The Graduate Certificate in Disaster Management provides students with an understanding of the principles of disaster management. Students receive advanced training in planning, mitigating, responding and recovering from human-made and natural disasters to improve health outcomes and reduce property losses in affected regions around the world.

The certificate program is open to current graduate students in any discipline, provided the student has a satisfactory academic and/or professional background. Post-baccalaureate individuals not currently enrolled in a graduate program may be admitted as non-degree graduate students.

The certificate requires 12 credit hours (6 core and 6 elective). Core courses include DMAN 7100 – Introduction to Disaster Management and either DMAN 7200 –
Disaster Management for Health Professionals or DMAN 7560 – Healthcare Emergency Management. Elective courses must include a minimum of 3 hours of DMAN credits. The full list of classes can be found here.


The graduate minor consists of 12 semester hours of coursework, which must be completed with a grade of “C” or better.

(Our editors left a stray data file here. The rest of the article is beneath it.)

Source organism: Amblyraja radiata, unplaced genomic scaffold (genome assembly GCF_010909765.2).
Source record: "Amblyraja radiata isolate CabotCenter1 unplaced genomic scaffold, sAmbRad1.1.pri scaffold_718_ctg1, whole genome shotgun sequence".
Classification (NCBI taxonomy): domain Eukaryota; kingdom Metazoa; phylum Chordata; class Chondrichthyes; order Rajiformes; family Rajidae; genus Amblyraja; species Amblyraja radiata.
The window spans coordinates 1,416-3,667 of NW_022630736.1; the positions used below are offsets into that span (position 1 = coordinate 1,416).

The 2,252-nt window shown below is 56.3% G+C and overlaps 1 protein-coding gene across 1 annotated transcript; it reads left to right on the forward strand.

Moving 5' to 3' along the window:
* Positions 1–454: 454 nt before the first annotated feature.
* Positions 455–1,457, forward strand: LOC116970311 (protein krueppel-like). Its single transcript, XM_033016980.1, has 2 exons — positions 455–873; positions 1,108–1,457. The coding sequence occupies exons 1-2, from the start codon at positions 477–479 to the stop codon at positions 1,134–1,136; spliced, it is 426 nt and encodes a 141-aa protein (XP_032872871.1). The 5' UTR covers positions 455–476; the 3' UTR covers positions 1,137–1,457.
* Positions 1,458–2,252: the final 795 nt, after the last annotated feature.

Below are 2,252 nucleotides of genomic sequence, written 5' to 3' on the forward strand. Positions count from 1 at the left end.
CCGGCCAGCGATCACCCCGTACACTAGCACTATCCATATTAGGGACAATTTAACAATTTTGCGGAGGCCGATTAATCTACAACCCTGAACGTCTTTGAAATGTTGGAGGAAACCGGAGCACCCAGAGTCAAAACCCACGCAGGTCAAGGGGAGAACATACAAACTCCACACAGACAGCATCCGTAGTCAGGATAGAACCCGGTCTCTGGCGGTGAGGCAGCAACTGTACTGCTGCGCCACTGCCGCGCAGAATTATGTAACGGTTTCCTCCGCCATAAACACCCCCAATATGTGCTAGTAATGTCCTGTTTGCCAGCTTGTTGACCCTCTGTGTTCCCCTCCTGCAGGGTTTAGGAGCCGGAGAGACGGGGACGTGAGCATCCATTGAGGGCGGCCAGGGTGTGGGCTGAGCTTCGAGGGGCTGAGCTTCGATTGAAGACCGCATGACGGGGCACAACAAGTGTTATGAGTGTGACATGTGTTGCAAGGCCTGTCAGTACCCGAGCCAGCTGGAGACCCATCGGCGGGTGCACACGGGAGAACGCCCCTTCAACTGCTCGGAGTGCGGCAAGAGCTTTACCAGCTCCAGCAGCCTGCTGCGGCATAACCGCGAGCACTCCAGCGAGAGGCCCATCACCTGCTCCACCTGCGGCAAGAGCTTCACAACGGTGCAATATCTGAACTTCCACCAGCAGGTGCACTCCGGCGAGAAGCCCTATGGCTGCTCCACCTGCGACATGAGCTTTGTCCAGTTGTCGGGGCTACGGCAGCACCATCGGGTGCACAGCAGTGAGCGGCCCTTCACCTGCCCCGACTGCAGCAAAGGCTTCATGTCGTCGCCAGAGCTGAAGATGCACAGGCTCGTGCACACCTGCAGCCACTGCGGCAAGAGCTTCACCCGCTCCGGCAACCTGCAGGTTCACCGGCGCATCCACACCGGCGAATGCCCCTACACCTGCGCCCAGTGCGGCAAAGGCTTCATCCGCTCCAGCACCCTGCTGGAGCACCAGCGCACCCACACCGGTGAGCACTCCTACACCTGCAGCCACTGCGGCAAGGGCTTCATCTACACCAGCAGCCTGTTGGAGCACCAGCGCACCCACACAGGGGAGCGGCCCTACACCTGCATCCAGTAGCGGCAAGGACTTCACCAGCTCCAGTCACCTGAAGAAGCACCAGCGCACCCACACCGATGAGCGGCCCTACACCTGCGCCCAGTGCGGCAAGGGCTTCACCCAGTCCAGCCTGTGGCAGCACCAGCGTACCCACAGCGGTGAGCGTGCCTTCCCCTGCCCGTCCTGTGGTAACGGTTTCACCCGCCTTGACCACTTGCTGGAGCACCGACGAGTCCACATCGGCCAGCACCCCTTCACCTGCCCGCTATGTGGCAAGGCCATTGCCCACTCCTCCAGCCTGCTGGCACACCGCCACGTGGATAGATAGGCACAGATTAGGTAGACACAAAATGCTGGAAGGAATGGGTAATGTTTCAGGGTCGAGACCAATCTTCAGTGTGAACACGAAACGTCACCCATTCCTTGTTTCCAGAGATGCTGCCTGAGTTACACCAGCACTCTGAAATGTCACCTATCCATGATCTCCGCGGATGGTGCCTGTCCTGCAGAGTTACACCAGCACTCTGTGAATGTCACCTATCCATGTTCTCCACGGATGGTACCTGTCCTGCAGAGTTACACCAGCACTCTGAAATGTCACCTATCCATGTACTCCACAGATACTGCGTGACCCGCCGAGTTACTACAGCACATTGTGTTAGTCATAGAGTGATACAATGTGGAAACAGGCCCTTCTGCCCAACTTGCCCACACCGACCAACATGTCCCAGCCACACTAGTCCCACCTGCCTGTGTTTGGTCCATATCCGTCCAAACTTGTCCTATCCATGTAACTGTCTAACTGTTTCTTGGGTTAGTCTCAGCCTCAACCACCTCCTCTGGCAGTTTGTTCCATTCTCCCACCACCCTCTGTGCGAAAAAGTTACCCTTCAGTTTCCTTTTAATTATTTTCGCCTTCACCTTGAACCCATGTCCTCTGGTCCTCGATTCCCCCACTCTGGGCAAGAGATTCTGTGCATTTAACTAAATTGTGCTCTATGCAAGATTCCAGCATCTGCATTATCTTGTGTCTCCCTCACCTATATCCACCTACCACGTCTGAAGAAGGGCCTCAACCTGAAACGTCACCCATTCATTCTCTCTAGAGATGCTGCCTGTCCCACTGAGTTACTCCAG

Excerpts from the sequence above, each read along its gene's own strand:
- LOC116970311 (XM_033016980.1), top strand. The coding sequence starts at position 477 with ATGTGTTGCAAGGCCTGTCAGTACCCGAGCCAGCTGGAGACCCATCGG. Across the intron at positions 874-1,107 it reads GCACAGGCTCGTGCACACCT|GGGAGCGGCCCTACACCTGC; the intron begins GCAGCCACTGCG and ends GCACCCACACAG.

Students must take the following two courses, one additional DMAN elective course, and 3 other hours of elective coursework (12 total hours) to be eligible to receive a certificate in disaster management.

Required Courses:


Other elective options can be found here.

Note that not all courses will be offered each semester and inclusion upon this list does not indicate that a course will be offered in the future. Prior approval by the host department may be required to enroll in some courses.

How To Apply

For more information on how to apply for the Graduate Certificate in Disaster Management, check out the College of Public Health’s website.


Flooding & Climate Change

Climate change is driving more inland and coastal flooding across the U.S., sometimes in communities with no history of flooding. How does a heating planet contribute to more flooding, and


Experiential Learning through Immersive Research in Iceland

One thing that the University of Georgia’s Institute for Disaster Management (IDM) stresses is giving students the opportunity to learn by doing. For two weeks this past May and June,


May is Mental Health Awareness Month

Since 1949, May has been observed as Mental Health Awareness Month in the United States. During this month, we amplify the importance of reducing stigma and advocate for policies to